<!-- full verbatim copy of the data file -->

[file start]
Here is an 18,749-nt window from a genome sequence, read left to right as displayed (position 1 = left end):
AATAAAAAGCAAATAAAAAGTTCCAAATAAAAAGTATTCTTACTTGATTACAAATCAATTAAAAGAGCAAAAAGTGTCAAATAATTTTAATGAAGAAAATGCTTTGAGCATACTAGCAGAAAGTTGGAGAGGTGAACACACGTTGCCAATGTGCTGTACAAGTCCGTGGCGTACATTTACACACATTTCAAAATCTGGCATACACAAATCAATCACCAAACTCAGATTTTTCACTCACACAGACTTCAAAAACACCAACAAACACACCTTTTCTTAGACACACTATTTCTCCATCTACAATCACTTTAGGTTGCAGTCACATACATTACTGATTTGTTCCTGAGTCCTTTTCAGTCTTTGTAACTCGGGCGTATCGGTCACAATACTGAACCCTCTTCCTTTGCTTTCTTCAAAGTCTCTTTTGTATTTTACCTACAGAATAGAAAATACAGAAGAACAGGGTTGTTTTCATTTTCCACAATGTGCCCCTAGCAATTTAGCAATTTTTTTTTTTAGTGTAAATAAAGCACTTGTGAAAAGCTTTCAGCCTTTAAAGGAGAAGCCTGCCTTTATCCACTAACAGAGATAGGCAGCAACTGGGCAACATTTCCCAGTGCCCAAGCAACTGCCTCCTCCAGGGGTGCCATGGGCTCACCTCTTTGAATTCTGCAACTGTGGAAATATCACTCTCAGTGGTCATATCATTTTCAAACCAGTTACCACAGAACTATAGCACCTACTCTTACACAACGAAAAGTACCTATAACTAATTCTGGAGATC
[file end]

Here is an 18,749-nt window from a genome sequence, read left to right as displayed (position 1 = left end):
AATAAAAAGCAAATAAAAAGTTCCAAATAAAAAGTATTCTTACTTGATTACAAATCAATTAAAAGAGCAAAAAGTGTCAAATAATTTTAATGAAGAAAATGCTTTGAGCATACTAGCAGAAAGTTGGAGAGGTGAACACACGTTGCCAATGTGCTGTACAAGTCCGTGGCGTACATTTACACACATTTCAAAATCTGGCATACACAAATCAATCACCAAACTCAGATTTTTCACTCACACAGACTTCAAAAACACCAACAAACACACCTTTTCTTAGACACACTATTTCTCCATCTACAATCACTTTAGGTTGCAGTCACATACATTACTGATTTGTTCCTGAGTCCTTTTCAGTCTTTGTAACTCGGGCGTATCGGTCACAATACTGAACCCTCTTCCTTTGCTTTCTTCAAAGTCTCTTTTGTATTTTACCTACAGAATAGAAAATACAGAAGAACAGGGTTGTTTTCATTTTCCACAATGTGCCCCTAGCAATTTAGCAATTTTTTTTTTTAGTGTAAATAAAGCACTTGTGAAAAGCTTTCAGCCTTTAAAGGAGAAGCCTGCCTTTATCCACTAACAGAGATAGGCAGCAACTGGGCAACATTTCCCAGTGCCCAAGCAACTGCCTCCTCCAGGGGTGCCATGGGCTCACCTCTTTGAATTCTGCAACTGTGGAAATATCACTCTCAGTGGTCATATCATTTTCAAACCAGTTACCACAGAACTATAGCACCTACTCTTACACAACGAAAAGTACCTATAACTAATTCTGGAGATC